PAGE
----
First job in quality: Machine operator at Caterpillar Inc. (where his father and grandfather worked) in 1964

Current job: Quality division manager for Caterpillar’s Mossville Engine Center in Mossville, IL, which includes overseeing the quality management systems for Caterpillar’s Greenville, SC, facility

ASQ activities: Fellow; member of the Audit, Automotive, Quality Management and Human Development, and Leadership Divisions; chair of Heart of Illinois section; certified manager of quality/organizational excellence, quality auditor and quality engineer. Teaches preparatory courses for several certifications.

Recent honor: ASQ Automotive Division’s Quality Professional of the Year for 2006, Quality magazine’s Quality Professional of the Year for 2007, Global Register’s Professional of the Year for 2007

Personal: Married, five children

Favorite ways to relax: Writing, reading, studying history (especially pre-1900), golf, traveling, following St. Louis Cardinals baseball, teaching and mentoring, and spending time with family

Quality quote: The human side of quality is as important as the technical side—maybe even more important. It’s fairly easy to teach someone how to use a quality tool or technique; it is more difficult to motivate people to use the tool appropriately and with rigor and discipline. A quality professional’s development needs to start as early as possible. It takes strong commitment, a positive attitude and lifelong learning. Most of us will not reach the heights of the quality giants, but being a practicing quality professional who can mentor others is well within our grasp.


Baldrige Regional Conferences Slated for Cleveland, Seattle

The Baldrige National Quality Program has scheduled its regional conferences this year for Sept. 20 in Cleveland and Oct. 5 in Seattle.

The conference provides an opportunity to learn best practices and performance strategies from representatives of this and previous years’ Malcolm Baldrige National Quality Award recipients.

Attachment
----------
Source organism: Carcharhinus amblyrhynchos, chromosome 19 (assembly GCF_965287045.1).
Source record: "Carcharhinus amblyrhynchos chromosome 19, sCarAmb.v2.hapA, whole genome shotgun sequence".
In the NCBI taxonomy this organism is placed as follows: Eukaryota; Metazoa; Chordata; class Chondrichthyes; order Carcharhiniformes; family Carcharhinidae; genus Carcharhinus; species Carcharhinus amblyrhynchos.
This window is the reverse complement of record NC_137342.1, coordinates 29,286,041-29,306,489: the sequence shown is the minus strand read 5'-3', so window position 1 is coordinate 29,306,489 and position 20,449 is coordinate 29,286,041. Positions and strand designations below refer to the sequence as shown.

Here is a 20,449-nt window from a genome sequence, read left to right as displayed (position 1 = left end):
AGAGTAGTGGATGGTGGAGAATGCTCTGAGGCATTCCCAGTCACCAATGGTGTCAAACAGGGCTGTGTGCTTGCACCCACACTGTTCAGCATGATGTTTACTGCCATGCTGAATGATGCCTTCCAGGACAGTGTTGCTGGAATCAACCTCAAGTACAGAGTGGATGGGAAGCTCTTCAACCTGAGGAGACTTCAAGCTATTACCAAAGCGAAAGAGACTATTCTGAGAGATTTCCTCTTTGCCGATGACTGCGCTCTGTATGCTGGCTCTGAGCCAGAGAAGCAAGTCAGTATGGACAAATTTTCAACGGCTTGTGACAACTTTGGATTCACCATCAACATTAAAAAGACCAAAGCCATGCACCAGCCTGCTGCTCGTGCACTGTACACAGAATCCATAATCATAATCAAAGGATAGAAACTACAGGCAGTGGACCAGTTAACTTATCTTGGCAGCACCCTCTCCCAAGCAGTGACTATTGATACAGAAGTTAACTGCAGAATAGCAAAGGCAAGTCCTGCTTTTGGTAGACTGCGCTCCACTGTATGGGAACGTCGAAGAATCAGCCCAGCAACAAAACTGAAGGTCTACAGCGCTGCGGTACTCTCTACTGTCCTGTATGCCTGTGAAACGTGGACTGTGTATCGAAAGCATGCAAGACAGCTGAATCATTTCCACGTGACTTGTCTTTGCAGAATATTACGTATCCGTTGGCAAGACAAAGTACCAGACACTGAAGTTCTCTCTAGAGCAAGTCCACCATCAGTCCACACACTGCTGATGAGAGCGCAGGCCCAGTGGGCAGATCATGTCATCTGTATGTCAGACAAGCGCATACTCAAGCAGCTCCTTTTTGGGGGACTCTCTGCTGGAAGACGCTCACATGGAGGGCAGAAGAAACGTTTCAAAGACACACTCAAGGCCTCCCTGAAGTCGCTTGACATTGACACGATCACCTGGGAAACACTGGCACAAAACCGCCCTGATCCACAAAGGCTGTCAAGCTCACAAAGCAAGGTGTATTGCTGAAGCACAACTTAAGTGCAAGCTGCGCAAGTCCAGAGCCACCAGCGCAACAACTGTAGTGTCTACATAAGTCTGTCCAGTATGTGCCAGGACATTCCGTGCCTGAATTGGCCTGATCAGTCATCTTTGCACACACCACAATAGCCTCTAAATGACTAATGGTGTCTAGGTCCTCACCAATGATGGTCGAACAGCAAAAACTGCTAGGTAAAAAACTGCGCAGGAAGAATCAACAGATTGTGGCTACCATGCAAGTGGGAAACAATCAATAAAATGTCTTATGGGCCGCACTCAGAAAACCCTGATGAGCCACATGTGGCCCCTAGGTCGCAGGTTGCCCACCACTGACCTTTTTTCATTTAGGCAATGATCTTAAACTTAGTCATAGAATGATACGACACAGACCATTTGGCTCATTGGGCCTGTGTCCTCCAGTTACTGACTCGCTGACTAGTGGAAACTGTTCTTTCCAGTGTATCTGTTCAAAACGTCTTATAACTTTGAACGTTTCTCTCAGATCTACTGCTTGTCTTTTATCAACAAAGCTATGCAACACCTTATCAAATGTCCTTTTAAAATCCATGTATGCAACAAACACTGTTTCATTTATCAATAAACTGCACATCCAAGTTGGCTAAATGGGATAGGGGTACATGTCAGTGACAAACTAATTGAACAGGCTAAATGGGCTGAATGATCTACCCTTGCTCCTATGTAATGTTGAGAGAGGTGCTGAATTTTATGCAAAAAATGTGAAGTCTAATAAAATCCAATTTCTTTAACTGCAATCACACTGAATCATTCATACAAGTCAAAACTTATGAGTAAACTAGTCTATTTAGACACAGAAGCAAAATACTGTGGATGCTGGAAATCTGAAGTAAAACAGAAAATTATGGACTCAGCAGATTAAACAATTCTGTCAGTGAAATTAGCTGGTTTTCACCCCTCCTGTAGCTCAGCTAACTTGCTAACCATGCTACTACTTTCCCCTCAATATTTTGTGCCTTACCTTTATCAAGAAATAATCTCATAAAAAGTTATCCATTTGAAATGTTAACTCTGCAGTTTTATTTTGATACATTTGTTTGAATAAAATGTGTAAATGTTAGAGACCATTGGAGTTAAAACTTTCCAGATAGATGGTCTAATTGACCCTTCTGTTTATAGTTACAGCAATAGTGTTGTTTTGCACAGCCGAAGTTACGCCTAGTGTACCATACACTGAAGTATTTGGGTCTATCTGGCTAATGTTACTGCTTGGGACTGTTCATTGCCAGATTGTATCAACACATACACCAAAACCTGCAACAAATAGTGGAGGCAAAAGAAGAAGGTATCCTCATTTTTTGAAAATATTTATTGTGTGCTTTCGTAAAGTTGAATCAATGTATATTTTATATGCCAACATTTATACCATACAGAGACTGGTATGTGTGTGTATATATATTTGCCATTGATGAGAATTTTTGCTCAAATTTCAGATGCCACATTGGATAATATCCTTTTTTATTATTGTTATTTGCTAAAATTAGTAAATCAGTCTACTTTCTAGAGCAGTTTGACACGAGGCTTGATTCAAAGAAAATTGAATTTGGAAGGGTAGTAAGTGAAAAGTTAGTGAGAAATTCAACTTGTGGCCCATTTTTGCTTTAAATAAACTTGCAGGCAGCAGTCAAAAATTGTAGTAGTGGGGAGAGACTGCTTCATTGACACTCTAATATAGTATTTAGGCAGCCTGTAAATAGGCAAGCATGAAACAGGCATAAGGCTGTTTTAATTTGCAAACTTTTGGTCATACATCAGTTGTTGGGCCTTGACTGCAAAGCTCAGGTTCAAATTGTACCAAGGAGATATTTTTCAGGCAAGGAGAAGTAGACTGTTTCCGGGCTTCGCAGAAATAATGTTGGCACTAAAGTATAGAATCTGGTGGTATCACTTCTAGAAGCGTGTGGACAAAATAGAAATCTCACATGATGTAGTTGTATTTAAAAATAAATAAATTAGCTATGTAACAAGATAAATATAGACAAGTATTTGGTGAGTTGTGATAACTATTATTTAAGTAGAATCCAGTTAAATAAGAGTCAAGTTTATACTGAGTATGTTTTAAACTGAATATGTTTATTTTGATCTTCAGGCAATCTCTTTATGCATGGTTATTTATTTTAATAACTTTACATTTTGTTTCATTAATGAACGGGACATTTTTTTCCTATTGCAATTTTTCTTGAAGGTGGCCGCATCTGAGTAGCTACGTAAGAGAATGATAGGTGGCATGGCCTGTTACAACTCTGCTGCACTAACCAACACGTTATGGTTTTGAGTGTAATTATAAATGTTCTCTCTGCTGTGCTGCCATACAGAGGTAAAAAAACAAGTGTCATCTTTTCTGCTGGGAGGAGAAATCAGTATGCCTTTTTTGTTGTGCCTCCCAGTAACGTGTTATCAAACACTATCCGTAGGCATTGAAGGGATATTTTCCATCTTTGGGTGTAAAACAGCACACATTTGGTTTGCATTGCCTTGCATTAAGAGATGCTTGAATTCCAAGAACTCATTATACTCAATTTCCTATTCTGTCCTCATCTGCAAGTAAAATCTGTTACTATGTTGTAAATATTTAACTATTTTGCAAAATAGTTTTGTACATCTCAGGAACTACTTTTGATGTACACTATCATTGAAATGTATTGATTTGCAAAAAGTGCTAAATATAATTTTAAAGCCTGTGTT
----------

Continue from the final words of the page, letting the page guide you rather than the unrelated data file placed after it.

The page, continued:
Registration can be completed online at www.enter.net/%7emaccinc/brc2007 or by calling 215-822-6319. For additional information, go to
www.quality.nist.gov/2007_Regionals/Regionals.htm (case sensitive).

 Short Runs

INTERNATIONAL ORGANIZATION FOR STANDARDIZATION Technical Committee 176 held a plenary meeting in Helsinki, Finland, in June to continue developing the amendment to ISO 9001:2000 and the revision to ISO 9004:2000. It was agreed that ISO 9001 should advance to the draft international standard stage and should not be circulated as a second committee draft. This means the next edition of ISO 9001 is expected to be published around October 2008, instead of 2009, as previously expected. The next edition of ISO 9004 is not expected until August 2009.

THE JOINT COMMISSION HAS RELEASED its 2008 National Patient Safety Goals and related requirements for each of its accreditation and certification programs, which include: ambulatory care and office based surgery, behavioral healthcare, hospitals and critical access hospitals, disease specific care, home health, long-term care and laboratories. It is the sixth annual release of the goals. To see the complete 2008 National Patient Safety Goals, go to

THE DEPARTMENT OF DEFENSE says lean Six Sigma techniques being used by the Army continue to prove successful, and leaders anticipate reaching $2 billion in savings this year. Several Army bases and offices within federal Army headquarters have been using lean Six Sigma methods to improve processes such as recruiting, equipment and clothing distribution, inventory management and vehicle maintenance. For more information on the Army Business Transformation Strategic Framework, go to www.army.mil/armybtkc/index.htm.

A STUDY PUBLISHED IN Health Services Research, shows that having doctors write electronic prescriptions reduced medication errors by 66%. The study also found that prescribing by computer reduced dosing errors by 43% and instances in which patients were harmed by 37%. The study noted, however, that only 9% of U.S. hospitals have computer physician order entry systems. In Canada, the rate is even lower.